For those who might not be Twitter savvy, #PitMad is the infamous Twitter event in which writers have 140 characters or less to Tweet their pitch using the #PitMad hashtag. Agents often flock to read the Tweets and, hopefully, request material. Material is requested simply by liking the Tweet.
I don’t participate in #PitMad. I have nothing against it, for it’s about how I make the best use of my time and #Pitmad doesn’t fit into my time blocks. With more and more Twitter events like #PitMad taking place, I want to send out a quiet warning, especially to those authors who might think that when they’re doing an event like this they are querying. You’re not. Don’t confuse #PitMad as a good use of the time you’ve set aside for querying. It’s not. One-hundred and forty characters should never be enough to properly describe your book. I know that’s one of the reasons I don’t attend #PitMad, the pitches all sound a little weak and forced to me. I don’t like most of them, but that doesn’t mean I wouldn’t LOVE the query.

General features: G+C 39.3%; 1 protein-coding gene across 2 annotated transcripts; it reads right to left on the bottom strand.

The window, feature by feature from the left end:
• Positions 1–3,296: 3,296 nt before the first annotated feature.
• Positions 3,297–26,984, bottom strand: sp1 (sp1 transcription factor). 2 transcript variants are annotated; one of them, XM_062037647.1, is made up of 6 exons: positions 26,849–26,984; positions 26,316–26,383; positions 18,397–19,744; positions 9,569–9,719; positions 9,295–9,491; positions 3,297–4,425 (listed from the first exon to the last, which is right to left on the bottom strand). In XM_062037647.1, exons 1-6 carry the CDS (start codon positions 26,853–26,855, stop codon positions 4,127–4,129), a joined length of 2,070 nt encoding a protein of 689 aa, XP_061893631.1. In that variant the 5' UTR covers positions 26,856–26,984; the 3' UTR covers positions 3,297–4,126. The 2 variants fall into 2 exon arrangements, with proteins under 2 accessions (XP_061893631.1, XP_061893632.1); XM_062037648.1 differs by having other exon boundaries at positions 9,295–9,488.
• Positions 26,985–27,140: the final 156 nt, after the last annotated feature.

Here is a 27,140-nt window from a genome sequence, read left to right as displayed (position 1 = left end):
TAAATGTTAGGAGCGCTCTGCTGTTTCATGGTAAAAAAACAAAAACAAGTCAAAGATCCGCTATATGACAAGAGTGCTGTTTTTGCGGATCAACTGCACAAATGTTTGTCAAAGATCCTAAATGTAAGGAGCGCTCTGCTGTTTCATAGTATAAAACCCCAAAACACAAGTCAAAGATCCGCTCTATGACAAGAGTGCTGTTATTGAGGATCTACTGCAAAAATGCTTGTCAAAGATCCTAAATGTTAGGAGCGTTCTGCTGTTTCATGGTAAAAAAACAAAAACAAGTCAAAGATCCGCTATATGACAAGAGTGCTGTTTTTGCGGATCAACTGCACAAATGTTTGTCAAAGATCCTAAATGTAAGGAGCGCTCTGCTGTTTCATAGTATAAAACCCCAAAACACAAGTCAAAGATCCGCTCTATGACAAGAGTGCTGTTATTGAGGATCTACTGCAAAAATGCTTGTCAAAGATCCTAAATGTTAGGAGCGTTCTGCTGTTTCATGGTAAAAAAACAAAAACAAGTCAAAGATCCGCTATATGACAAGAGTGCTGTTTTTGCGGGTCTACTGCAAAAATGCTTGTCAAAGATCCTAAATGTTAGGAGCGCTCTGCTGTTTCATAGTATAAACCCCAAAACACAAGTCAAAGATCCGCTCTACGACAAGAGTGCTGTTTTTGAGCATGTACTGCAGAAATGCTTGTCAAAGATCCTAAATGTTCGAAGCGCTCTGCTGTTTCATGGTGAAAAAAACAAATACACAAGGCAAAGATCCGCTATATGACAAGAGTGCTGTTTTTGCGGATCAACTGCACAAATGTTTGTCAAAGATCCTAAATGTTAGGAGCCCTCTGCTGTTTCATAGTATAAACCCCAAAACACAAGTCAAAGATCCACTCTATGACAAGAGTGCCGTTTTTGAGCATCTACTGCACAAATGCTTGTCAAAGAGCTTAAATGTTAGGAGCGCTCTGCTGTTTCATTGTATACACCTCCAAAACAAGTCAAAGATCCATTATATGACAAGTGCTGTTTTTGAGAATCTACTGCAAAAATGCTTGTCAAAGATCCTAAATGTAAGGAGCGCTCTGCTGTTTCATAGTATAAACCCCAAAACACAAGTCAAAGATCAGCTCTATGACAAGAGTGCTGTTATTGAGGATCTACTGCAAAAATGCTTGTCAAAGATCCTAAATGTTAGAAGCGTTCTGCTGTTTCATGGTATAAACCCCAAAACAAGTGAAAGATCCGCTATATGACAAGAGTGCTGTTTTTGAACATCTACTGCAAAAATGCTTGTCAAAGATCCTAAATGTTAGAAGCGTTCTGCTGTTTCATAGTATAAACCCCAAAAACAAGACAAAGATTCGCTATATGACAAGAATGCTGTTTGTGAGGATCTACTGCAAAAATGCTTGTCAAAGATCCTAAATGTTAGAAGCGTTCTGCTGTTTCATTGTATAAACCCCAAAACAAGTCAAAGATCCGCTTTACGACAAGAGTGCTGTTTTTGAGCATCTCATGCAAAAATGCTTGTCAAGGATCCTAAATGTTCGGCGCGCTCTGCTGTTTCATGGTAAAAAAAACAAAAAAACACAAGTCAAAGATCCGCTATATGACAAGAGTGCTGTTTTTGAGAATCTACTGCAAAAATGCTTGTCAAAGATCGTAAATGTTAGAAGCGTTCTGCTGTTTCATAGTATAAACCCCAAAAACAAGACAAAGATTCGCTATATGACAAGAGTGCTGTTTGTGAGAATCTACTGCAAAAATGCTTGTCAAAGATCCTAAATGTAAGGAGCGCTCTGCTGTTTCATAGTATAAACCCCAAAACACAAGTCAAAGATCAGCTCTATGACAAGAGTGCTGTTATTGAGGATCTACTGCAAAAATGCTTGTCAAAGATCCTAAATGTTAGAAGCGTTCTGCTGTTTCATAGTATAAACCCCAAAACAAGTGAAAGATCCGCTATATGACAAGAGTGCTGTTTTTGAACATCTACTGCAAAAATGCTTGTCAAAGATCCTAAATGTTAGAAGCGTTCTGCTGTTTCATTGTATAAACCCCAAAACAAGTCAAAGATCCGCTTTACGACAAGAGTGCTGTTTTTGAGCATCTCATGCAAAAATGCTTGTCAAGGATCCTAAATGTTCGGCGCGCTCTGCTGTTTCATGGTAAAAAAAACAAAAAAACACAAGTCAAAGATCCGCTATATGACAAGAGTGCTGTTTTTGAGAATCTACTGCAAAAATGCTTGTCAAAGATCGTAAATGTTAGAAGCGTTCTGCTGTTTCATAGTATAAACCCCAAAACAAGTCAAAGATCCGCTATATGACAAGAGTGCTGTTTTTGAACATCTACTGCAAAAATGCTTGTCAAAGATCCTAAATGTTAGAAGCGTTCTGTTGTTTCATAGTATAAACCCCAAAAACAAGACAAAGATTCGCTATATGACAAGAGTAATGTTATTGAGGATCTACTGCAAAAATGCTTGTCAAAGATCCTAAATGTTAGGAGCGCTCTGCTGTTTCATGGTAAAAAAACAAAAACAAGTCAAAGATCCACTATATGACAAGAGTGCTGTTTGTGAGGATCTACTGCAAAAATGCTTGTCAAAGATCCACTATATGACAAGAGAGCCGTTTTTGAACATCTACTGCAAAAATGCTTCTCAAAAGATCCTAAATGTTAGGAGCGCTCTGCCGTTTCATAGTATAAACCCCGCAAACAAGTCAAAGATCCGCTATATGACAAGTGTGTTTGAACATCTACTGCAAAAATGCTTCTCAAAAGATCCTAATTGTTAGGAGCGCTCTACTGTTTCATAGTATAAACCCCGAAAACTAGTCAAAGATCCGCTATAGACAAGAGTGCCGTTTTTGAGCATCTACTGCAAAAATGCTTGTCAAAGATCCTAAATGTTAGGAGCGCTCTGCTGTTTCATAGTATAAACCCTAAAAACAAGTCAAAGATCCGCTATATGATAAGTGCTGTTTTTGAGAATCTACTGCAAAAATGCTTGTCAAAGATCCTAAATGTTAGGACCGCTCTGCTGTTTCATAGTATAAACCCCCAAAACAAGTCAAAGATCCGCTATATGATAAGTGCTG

#PitMad is fun, it’s a great way to connect with the publishing community and that’s the only way you should view it. If you get a request, by all means send it, with a really solid and well-revised query letter as introduction. If you know agents are on #PitMad, but didn’t request your material do not see that as a rejection. Query them anyway. Remember, 140 characters isn’t enough, but a solid query should be.
If you time block your day like I do, #PitMad does not count as the time you have blocked off for querying. It counts as the time you block off for social media. Confusing the two won’t likely help you move ahead in your reaching your dreams.